Maggie Gallant, “The Letter” is a beautiful monologue about a young girl who writes a letter to her mother telling her that she wanted to be a boy. As a matter of fact, she is a boy on the inside. She gives the letter to her mother and waits for her to read it. She thinks she must’ve read her letter because she hears her mother crying on the phone telling her Aunt Laurie that “my princess is gone.”
“The Intervention” (An excerpt from “The Diet Monologues” by Monica Bauer is another favorite of mine.
The play deals with Lacey, a sixteen year girl who is ‘hip’ and born to shop. So hip that she’s embarrassed by her best friend Susie who had just ‘blown out the crotch” trying on size 46 Double-Wide pair of Relaxed Fit Levis. Lacey takes it upon herself to help her girlfriend lose weight and puts together an ‘intervention”. She throws a ‘surprise’ party for Susie and everyone comes bearing weight loss books and diet plans. The party did not turn out as Lacey’s had hoped.
The monologue, “Me And The Rain” (From “Living Dolls”) by Elaine Romero deals with the loneliness of an 18 year old runaway. Sofia, the ‘waifish-looking” Latina sits in a twenty-four hour café where she feels safe (because the people who look for her are not looking very hard) and it is a monologue that will break your heart.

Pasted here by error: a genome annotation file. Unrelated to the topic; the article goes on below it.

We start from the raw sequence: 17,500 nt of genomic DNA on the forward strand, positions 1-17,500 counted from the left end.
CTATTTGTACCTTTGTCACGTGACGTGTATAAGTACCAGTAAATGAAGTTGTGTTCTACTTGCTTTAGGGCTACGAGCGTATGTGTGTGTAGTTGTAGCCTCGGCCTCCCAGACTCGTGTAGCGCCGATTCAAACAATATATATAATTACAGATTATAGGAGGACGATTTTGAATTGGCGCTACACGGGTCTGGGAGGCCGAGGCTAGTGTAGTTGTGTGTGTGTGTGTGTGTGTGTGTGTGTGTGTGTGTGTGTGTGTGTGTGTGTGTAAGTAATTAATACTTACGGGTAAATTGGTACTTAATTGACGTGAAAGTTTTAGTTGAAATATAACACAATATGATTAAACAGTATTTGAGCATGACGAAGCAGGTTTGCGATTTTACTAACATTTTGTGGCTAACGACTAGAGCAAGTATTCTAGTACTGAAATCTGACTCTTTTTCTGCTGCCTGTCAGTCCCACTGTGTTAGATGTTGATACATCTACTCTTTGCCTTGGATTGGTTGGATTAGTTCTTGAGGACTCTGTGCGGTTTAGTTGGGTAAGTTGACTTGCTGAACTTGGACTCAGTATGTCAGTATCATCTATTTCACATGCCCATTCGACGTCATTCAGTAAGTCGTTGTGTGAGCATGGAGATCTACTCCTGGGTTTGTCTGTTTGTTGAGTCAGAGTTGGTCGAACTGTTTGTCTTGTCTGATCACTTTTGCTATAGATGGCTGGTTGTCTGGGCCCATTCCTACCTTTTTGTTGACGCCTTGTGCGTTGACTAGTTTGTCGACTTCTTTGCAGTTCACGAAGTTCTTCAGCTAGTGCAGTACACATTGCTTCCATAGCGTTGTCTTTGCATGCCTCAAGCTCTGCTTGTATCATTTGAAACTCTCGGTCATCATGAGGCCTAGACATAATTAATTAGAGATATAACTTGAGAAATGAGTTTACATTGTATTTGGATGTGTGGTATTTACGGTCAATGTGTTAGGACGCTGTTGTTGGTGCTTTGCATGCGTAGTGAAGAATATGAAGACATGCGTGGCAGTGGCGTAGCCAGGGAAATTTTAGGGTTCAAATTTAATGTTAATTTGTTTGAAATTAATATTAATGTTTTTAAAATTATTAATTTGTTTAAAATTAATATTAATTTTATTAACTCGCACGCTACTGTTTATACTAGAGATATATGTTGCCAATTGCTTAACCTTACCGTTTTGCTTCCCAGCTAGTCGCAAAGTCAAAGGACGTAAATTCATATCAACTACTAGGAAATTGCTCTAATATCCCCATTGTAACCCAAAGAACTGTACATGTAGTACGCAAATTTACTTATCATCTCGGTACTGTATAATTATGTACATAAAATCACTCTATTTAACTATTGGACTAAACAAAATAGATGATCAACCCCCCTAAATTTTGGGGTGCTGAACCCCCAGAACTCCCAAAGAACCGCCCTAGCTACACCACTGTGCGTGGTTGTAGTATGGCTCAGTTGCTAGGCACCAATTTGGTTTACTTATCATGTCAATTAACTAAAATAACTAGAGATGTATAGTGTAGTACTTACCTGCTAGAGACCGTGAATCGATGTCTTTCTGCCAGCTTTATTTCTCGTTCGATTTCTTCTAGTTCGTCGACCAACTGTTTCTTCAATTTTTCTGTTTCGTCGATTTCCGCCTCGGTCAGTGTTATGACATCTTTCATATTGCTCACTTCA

Sophia watches the rain as she thinks about the people who will look for her like her identical twin, but she won’t find her because she’ll look in the wrong places. And her mom, she can’t look for her because “her eyes—they’re real cloudy. From all the drinking she’s doing.” Sophia’s afraid of staying in the café and she’s afraid of going out. But she will go out in the rain because she can hold it close and it holds her and “it’s okay to cry now ’cause I have the rain.”
Kaite O’Reilly, “Peeling” takes me on a journey into the world of a beautiful young girl with a reduced life expectancy. Beaty just buried her mother and she recalls what it it’s like living with “the grim reaper’ stalking close behind.
She talks of her mother calling her into the bathroom and making her stare at her face.
Mother tells daughter that she has a short ‘shelf life’, but that’s she’s lucky. She’ll die when she’s young. She’ll never live to be old.
That just a sampling (I liked them all!) of what this extraordinary collection has to offer the reader.
I strongly recommend the book to actors, playwrights, or just people who love the theatre.
Note: If you’re a theatre lover it might be a fitting Valentine’s Day gift to give your best friend if he/she is an actor.
If you’re a playwright who wants to buy the book, I believe the honesty of the monologues will inspire you to begin your next play.
Whatever the reason you decide to buy, purchasing one of the monologue books from the collection will help support the invisible women who work (without financial compensation) in today’s theatre.